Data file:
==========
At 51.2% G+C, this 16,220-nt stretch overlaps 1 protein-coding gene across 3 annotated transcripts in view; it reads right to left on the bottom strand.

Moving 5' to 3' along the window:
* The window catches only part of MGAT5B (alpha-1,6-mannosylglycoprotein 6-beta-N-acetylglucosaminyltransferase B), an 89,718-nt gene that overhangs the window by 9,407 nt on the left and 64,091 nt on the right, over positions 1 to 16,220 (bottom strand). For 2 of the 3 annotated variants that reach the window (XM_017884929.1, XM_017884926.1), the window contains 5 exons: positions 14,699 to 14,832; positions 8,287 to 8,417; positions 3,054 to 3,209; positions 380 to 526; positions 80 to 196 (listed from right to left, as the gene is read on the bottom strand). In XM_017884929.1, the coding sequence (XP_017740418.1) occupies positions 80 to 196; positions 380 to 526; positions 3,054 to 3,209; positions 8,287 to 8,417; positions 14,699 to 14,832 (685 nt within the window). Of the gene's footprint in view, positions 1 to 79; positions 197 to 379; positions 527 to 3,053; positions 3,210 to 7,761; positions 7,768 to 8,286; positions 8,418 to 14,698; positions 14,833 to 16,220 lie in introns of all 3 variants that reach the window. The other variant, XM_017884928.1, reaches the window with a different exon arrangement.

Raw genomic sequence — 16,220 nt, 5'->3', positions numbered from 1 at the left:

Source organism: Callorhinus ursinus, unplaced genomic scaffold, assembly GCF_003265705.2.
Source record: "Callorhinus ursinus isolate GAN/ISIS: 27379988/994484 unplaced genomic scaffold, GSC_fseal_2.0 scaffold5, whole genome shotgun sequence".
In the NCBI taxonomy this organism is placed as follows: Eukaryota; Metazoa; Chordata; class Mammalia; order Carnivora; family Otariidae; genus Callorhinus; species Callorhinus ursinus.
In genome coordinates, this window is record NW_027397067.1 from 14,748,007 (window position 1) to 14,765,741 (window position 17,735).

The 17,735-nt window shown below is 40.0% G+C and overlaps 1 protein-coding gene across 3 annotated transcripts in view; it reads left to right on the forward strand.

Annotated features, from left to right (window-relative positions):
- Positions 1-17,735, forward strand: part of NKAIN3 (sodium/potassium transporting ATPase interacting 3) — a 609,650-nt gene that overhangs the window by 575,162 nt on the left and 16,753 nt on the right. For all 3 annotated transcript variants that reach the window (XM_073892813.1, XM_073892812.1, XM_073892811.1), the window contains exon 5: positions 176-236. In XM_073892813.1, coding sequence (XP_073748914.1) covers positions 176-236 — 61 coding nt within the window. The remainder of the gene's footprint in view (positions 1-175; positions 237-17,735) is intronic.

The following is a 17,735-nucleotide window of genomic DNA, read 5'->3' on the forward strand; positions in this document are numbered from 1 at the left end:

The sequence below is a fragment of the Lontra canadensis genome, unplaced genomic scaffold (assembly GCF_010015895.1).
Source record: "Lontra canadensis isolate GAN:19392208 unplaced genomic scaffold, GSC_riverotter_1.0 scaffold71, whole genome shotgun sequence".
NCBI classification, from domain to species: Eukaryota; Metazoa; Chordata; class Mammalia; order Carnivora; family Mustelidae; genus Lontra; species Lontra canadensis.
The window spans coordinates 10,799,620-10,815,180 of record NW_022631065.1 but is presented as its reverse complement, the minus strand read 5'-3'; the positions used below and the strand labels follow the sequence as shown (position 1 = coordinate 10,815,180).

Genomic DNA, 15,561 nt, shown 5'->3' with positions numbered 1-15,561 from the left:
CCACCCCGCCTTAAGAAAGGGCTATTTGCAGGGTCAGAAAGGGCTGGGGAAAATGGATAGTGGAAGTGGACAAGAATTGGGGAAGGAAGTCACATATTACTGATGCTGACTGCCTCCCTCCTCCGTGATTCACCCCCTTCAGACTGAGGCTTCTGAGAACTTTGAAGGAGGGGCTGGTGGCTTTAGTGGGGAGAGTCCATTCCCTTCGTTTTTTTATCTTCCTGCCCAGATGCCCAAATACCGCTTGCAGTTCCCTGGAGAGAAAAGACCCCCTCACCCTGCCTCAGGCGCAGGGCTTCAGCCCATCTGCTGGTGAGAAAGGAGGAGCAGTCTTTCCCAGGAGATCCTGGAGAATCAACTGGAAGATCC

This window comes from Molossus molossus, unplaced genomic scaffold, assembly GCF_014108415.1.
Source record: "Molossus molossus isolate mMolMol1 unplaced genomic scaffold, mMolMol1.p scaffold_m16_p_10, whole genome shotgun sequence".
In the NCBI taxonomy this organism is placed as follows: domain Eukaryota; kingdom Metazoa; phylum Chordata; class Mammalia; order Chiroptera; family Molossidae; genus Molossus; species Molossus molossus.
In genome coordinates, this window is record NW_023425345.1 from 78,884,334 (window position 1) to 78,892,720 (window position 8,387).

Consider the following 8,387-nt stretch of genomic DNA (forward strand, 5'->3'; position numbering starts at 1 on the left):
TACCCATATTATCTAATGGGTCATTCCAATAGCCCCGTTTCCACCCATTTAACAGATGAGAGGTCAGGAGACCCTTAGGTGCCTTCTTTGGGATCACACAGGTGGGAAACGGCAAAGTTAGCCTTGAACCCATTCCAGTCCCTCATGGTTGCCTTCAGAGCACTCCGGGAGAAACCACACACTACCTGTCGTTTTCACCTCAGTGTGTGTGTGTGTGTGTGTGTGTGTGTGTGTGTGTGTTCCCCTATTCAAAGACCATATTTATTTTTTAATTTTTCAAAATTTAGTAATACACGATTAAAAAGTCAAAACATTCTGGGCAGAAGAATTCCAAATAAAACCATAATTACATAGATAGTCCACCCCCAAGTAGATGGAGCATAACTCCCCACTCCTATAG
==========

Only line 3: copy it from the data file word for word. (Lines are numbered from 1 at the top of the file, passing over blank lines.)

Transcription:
* The window catches only part of MGAT5B (alpha-1,6-mannosylglycoprotein 6-beta-N-acetylglucosaminyltransferase B), an 89,718-nt gene that overhangs the window by 9,407 nt on the left and 64,091 nt on the right, over positions 1 to 16,220 (bottom strand). For 2 of the 3 annotated variants that reach the window (XM_017884929.1, XM_017884926.1), the window contains 5 exons: positions 14,699 to 14,832; positions 8,287 to 8,417; positions 3,054 to 3,209; positions 380 to 526; positions 80 to 196 (listed from right to left, as the gene is read on the bottom strand). In XM_017884929.1, the coding sequence (XP_017740418.1) occupies positions 80 to 196; positions 380 to 526; positions 3,054 to 3,209; positions 8,287 to 8,417; positions 14,699 to 14,832 (685 nt within the window). Of the gene's footprint in view, positions 1 to 79; positions 197 to 379; positions 527 to 3,053; positions 3,210 to 7,761; positions 7,768 to 8,286; positions 8,418 to 14,698; positions 14,833 to 16,220 lie in introns of all 3 variants that reach the window. The other variant, XM_017884928.1, reaches the window with a different exon arrangement.